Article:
“I question the need to make that drastic cut now,” she said. She argued that JCPS can “take a large swack” out of the instructional minutes students are currently losing to delays without cutting transportation services.

Some solutions, Prieto said, were offered to top JCPS staff as early as November by Prismatic. But she said those fixes haven’t been “holistically analyzed” by the district.

“But I do still believe there's time,” she said.

That convinced a majority of board members to hold off on the decision, but not Craig.

“We are going to delay another three weeks a decision that is critical for the first day of school. We may be setting ourselves up for another failure,” Craig told LPM. Craig also said he found it “problematic” that top staff, including Pollio, were not given the opportunity to respond to the findings of the audit during the meeting.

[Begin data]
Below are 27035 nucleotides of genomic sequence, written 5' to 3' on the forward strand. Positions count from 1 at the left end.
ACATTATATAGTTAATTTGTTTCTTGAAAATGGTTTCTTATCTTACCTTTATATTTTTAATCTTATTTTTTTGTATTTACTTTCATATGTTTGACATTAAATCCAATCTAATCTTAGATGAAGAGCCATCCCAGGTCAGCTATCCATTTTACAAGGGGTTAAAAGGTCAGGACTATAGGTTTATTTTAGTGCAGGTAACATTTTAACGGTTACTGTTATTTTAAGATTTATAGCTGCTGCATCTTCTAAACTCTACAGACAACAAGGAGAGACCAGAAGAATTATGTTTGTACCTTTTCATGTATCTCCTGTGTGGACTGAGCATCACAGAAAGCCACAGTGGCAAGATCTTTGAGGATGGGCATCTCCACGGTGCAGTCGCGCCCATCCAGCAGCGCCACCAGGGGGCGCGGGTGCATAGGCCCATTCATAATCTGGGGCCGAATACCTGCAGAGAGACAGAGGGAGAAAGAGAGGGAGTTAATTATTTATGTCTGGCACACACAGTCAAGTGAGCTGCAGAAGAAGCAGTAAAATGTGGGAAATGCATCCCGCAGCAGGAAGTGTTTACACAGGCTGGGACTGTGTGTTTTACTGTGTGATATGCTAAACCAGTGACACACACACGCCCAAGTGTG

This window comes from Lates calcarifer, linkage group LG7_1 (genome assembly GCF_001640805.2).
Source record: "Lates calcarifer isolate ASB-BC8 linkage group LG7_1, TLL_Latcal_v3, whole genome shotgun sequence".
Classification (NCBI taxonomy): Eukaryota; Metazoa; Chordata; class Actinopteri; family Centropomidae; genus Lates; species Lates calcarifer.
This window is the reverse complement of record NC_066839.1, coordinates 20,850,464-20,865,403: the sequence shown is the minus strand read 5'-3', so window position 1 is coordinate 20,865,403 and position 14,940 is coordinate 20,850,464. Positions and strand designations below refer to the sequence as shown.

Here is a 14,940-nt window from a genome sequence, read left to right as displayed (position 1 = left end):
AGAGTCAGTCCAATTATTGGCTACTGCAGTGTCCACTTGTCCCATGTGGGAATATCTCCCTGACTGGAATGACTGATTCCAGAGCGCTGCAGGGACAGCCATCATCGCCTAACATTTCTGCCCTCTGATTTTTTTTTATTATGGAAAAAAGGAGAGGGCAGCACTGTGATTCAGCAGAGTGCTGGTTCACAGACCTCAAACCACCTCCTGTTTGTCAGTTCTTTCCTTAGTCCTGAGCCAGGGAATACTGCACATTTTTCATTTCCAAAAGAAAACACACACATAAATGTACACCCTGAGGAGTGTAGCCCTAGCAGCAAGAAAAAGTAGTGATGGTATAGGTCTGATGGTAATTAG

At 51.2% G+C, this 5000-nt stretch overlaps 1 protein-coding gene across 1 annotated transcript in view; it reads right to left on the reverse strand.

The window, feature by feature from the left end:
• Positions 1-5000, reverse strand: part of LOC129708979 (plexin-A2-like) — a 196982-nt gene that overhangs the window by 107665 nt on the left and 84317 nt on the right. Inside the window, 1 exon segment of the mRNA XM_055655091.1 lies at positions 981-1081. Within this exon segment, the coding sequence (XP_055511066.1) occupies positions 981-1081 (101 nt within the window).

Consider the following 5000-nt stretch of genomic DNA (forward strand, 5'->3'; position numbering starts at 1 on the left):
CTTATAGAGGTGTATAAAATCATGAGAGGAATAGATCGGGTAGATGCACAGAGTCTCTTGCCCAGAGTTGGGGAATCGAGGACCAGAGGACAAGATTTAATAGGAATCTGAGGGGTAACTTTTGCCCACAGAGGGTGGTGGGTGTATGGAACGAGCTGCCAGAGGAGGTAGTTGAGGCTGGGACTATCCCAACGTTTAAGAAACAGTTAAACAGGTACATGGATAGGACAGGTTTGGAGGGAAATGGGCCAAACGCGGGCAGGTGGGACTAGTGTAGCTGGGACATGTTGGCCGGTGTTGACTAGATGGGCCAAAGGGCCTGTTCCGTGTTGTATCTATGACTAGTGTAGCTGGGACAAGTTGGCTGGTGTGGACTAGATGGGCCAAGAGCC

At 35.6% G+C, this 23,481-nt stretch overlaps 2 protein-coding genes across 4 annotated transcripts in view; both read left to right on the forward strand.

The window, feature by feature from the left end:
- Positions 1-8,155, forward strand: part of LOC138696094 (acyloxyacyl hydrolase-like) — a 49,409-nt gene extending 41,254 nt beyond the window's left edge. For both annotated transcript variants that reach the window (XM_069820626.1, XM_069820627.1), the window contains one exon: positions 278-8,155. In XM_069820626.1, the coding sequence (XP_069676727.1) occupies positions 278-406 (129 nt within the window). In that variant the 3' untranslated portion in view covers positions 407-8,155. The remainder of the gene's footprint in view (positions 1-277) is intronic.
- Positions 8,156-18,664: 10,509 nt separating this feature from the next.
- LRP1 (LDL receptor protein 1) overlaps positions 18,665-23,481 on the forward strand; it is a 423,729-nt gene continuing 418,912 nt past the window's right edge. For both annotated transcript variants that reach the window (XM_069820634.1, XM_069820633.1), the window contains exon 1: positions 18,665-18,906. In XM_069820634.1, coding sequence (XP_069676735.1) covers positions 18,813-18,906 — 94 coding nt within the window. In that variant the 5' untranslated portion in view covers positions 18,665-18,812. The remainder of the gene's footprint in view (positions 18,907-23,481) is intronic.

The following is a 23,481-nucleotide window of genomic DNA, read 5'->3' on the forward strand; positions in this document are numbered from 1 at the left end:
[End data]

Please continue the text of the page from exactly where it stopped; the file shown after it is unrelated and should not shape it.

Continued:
While District 5 member Linda Duncan voted in favor of the delay, she told LPM she wasn’t convinced staff had enough time to find a different solution, or that Prieto’s analysis was fully accurate.

Duncan said the same proposal to cut magnet and traditional transportation “may very well” be presented again for a vote on April 16.

Pollio did not make himself available to reporters who waited for the typical post-meeting news conference. Instead, he left through the back door of the VanHoose Education Center.

Jess Clark is LPMs Education and Learning Reporter. Email Jess at jclark@lpm.org.